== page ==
It’s not an incredibly close flyby, fortunately, but it is close enough that it will be studied during the pass. The asteroid has an estimated diameter of 270 meters, and will have a relative velocity of 27,000 MPH when it passes about eight times the distance to the Moon.
You can follow the pass via the Slooh Observatory at this link, starting at 8PM CST (0200 GMT February 18).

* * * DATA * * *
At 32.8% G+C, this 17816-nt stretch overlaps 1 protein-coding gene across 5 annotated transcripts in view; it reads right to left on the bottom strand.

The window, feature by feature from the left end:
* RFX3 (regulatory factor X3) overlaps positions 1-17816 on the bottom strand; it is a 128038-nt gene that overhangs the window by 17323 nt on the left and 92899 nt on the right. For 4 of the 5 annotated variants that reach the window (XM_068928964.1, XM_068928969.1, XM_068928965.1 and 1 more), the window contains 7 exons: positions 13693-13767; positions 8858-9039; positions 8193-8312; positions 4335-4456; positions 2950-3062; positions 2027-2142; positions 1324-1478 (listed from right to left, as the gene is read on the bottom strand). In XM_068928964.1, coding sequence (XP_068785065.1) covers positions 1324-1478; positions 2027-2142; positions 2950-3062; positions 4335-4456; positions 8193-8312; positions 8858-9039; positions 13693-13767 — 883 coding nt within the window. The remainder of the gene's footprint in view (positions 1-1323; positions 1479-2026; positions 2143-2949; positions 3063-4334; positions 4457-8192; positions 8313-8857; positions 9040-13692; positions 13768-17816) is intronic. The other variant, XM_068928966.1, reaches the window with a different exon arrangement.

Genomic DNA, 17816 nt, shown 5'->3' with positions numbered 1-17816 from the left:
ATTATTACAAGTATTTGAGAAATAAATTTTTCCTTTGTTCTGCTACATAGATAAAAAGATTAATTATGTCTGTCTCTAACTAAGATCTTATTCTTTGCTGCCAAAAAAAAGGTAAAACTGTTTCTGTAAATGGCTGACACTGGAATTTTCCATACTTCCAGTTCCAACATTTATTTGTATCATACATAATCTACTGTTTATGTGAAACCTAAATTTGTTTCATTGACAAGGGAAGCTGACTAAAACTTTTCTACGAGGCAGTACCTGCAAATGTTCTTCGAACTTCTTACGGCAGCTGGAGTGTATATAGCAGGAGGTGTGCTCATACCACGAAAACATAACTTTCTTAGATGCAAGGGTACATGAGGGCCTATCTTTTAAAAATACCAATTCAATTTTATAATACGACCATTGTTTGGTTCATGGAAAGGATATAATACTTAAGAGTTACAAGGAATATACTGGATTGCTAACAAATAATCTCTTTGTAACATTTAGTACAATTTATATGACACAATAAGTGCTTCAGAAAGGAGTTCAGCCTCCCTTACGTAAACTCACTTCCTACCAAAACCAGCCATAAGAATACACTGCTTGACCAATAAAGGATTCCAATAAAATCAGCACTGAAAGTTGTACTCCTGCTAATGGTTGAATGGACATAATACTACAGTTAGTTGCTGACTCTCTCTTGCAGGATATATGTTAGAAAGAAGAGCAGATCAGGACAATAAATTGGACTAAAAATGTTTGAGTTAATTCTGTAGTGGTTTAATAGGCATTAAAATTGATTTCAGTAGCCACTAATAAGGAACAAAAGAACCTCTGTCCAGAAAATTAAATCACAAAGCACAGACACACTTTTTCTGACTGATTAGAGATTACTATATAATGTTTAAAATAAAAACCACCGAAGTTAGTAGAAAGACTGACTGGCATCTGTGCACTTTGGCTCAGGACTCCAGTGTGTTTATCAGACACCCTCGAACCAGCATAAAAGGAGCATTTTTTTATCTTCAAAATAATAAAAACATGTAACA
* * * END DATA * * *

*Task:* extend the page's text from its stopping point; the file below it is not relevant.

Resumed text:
Hopefully there won’t be any other surprises, like there were a little over a year ago, when the Chelyabinsk impactor came out of the sunlight and struck the atmosphere over Siberia even as astronomers worldwide were watching the close flyby of 2012 DA14 (which was later designated 367943 Duende) on the other side of the world. The Chelyabinsk impactor had no relationship to that asteroid, so it was a freak coincidence, which means there shouldn’t be one this time….